Nursing assessment and measurement of pain

  • Susan Broekmans

    Clinical Nurse Specialist, University Hospital Leuven, Center for Pain Management and Algology, Belgium
  • Petra Mandysová

    Associate Professor, Faculty of Health Studies Department of Nursing University Pardubice, Czech Republic
  • Nadja Nestler

    Registered Nurse, Paracelsus Medical University Salzburg Institute of Nursing Sciences and Practice, Austria

Chair: Susan Broekmans, Belgium
Comprehensive pain assessment
Susan Broekmans, Belgium
Culturally sensitive pain assessments
Petra Mandysová, Czech Republic
The provision of culturally sensitive pain assessment can be guided by models of culturally competent care. The LEARN model is a mnemonic for five guidelines: Listen, Explain, Acknowledge, Recommend and Negotiate. It is a communication and education model that can help nurses help their patients engage in health promoting behaviors while taking into account the patients’ cultural norms. The Cultural competence continuum emphasizes that the process of achieving cultural proficiency occurs along a continuum and sets forth six levels from “cultural destructiveness to “cultural proficiency”. The ETHNIC model is a mnemonic for Explanation, Treatment, Healers, Intervention, and Collaboration. This framework for culturally competent clinical practice includes questions that health care providers could ask as they assess their patients.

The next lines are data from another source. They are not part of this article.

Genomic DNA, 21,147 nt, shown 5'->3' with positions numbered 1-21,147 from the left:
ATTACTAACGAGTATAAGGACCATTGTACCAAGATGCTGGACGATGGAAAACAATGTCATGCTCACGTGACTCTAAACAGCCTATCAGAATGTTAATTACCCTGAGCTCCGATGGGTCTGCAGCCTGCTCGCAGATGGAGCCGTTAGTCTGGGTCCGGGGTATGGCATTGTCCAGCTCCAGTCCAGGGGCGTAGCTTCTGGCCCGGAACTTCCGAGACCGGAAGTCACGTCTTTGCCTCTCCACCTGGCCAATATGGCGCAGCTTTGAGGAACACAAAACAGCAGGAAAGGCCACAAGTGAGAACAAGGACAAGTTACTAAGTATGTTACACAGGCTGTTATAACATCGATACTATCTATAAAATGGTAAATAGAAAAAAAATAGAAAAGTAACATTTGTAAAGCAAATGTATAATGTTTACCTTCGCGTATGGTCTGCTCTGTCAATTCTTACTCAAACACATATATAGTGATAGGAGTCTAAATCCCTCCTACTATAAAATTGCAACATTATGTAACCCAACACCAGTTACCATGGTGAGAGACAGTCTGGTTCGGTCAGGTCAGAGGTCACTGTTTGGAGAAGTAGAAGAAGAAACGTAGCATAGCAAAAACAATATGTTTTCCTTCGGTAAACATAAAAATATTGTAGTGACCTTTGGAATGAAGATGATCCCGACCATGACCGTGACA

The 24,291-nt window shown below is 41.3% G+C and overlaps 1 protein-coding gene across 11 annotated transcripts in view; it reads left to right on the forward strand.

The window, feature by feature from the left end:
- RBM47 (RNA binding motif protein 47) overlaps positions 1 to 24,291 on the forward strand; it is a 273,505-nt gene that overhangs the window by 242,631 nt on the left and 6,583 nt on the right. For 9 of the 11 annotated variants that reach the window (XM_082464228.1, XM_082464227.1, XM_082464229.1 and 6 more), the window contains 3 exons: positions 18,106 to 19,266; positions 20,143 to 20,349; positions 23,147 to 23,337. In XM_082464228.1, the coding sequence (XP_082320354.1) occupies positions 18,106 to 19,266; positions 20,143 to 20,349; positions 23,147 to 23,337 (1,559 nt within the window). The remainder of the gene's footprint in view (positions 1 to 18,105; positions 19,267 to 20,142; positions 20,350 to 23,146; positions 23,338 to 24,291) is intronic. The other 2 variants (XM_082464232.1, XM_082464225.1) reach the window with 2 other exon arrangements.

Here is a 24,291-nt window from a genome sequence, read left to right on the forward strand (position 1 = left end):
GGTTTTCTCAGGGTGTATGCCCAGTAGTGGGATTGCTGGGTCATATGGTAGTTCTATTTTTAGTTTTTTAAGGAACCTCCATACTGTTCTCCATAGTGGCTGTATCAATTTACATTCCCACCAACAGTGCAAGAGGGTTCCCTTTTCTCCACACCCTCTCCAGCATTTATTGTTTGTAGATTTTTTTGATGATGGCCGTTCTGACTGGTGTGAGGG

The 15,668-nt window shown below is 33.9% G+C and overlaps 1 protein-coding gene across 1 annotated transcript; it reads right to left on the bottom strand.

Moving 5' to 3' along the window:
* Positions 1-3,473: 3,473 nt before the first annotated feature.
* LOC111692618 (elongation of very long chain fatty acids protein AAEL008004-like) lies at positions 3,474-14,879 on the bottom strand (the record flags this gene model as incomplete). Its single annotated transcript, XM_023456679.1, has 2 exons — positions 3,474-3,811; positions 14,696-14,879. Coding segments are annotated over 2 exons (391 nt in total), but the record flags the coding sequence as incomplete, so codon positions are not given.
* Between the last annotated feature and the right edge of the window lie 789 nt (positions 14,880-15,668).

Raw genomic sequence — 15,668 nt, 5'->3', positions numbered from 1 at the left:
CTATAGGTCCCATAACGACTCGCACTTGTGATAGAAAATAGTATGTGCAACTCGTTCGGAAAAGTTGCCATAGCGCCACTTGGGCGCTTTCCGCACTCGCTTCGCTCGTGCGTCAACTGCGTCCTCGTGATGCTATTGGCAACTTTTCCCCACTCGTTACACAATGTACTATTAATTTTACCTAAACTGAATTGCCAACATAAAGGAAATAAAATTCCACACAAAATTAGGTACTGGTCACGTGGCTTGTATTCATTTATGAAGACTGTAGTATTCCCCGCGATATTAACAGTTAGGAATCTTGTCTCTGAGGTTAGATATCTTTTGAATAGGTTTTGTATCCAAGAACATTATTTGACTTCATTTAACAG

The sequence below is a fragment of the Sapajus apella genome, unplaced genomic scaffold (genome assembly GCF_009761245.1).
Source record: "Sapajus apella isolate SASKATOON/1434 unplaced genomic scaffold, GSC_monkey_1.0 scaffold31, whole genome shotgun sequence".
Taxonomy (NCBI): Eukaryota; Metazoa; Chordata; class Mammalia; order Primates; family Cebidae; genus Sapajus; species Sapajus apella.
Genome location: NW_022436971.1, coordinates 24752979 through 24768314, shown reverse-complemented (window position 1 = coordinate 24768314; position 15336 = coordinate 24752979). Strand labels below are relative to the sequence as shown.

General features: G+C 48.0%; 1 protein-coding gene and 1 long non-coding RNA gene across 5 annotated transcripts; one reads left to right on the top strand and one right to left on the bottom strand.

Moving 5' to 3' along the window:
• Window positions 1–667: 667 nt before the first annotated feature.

Cultural differences exist in the meaning and role of pain, which can lead to over or underestimation of the severity of pain. People from cultures that value stoicism tend to avoid vocalizing with moans and screams when they are in pain and they may try to not to show their pain by grimacing. Other cultural groups tend to be more expressive. Various problems may complicate pain management, such as language barriers, nonverbal communication problems or the fact that pain assessment tools developed for use in Western countries may not be culturally and linguistically appropriate in some cultures.

Culturally sensitive pain assessment will allow nurses to develop a pain management plan that meets the professional standard of care and is culturally acceptable to the patient. Cultural practices that are beneficial to the patient's health should be encouraged whereas the ones that are harmful should be changed.
Vulnerable groups: Critical care
Nadja Nestler, Austria

Pain in critical ill patients is a frequent phenomenon. 30-50% of all ICU patients have pain at rest and many patients are unable to express pain verbally.

Though most of the patients aren’t able to verbalize the pain, a systematic pain assessment does often not take place especially with sufficient tools. In the session a problem analysis will be presented as well as recommendations for a pain assessment of verbal and nonverbal critical ill patients. Also, possible barriers for a sufficient pain assessment will be presented for finding a solution in real life.


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